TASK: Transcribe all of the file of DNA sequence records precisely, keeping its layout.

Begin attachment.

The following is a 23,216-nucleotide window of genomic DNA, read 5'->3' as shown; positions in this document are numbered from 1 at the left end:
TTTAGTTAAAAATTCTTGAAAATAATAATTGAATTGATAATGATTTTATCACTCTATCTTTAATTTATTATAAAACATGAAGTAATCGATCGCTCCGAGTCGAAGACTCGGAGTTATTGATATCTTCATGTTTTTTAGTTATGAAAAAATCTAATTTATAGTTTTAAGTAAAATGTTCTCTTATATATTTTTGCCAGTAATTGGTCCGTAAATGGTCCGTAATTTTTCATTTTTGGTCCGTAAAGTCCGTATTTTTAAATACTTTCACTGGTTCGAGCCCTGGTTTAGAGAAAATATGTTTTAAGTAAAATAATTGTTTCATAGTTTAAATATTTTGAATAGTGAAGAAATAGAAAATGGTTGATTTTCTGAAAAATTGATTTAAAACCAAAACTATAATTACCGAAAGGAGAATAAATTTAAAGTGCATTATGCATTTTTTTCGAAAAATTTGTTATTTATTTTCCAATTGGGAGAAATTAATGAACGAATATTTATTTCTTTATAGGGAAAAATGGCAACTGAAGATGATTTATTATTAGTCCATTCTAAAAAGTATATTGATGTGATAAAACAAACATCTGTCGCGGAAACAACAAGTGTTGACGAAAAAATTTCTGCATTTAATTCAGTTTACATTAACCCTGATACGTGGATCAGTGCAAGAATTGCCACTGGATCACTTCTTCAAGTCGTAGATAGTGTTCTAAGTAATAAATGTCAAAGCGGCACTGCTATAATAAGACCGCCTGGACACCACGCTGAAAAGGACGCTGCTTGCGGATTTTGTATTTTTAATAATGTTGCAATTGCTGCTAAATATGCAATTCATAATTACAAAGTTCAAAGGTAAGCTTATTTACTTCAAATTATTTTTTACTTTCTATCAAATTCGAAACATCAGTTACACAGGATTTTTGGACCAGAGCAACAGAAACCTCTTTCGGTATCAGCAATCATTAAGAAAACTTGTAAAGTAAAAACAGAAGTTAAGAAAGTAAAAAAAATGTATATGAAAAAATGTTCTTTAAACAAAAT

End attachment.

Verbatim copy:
The following is a 23,216-nucleotide window of genomic DNA, read 5'->3' as shown; positions in this document are numbered from 1 at the left end:
TTTAGTTAAAAATTCTTGAAAATAATAATTGAATTGATAATGATTTTATCACTCTATCTTTAATTTATTATAAAACATGAAGTAATCGATCGCTCCGAGTCGAAGACTCGGAGTTATTGATATCTTCATGTTTTTTAGTTATGAAAAAATCTAATTTATAGTTTTAAGTAAAATGTTCTCTTATATATTTTTGCCAGTAATTGGTCCGTAAATGGTCCGTAATTTTTCATTTTTGGTCCGTAAAGTCCGTATTTTTAAATACTTTCACTGGTTCGAGCCCTGGTTTAGAGAAAATATGTTTTAAGTAAAATAATTGTTTCATAGTTTAAATATTTTGAATAGTGAAGAAATAGAAAATGGTTGATTTTCTGAAAAATTGATTTAAAACCAAAACTATAATTACCGAAAGGAGAATAAATTTAAAGTGCATTATGCATTTTTTTCGAAAAATTTGTTATTTATTTTCCAATTGGGAGAAATTAATGAACGAATATTTATTTCTTTATAGGGAAAAATGGCAACTGAAGATGATTTATTATTAGTCCATTCTAAAAAGTATATTGATGTGATAAAACAAACATCTGTCGCGGAAACAACAAGTGTTGACGAAAAAATTTCTGCATTTAATTCAGTTTACATTAACCCTGATACGTGGATCAGTGCAAGAATTGCCACTGGATCACTTCTTCAAGTCGTAGATAGTGTTCTAAGTAATAAATGTCAAAGCGGCACTGCTATAATAAGACCGCCTGGACACCACGCTGAAAAGGACGCTGCTTGCGGATTTTGTATTTTTAATAATGTTGCAATTGCTGCTAAATATGCAATTCATAATTACAAAGTTCAAAGGTAAGCTTATTTACTTCAAATTATTTTTTACTTTCTATCAAATTCGAAACATCAGTTACACAGGATTTTTGGACCAGAGCAACAGAAACCTCTTTCGGTATCAGCAATCATTAAGAAAACTTGTAAAGTAAAAACAGAAGTTAAGAAAGTAAAAAAAATGTATATGAAAAAATGTTCTTTAAACAAAAT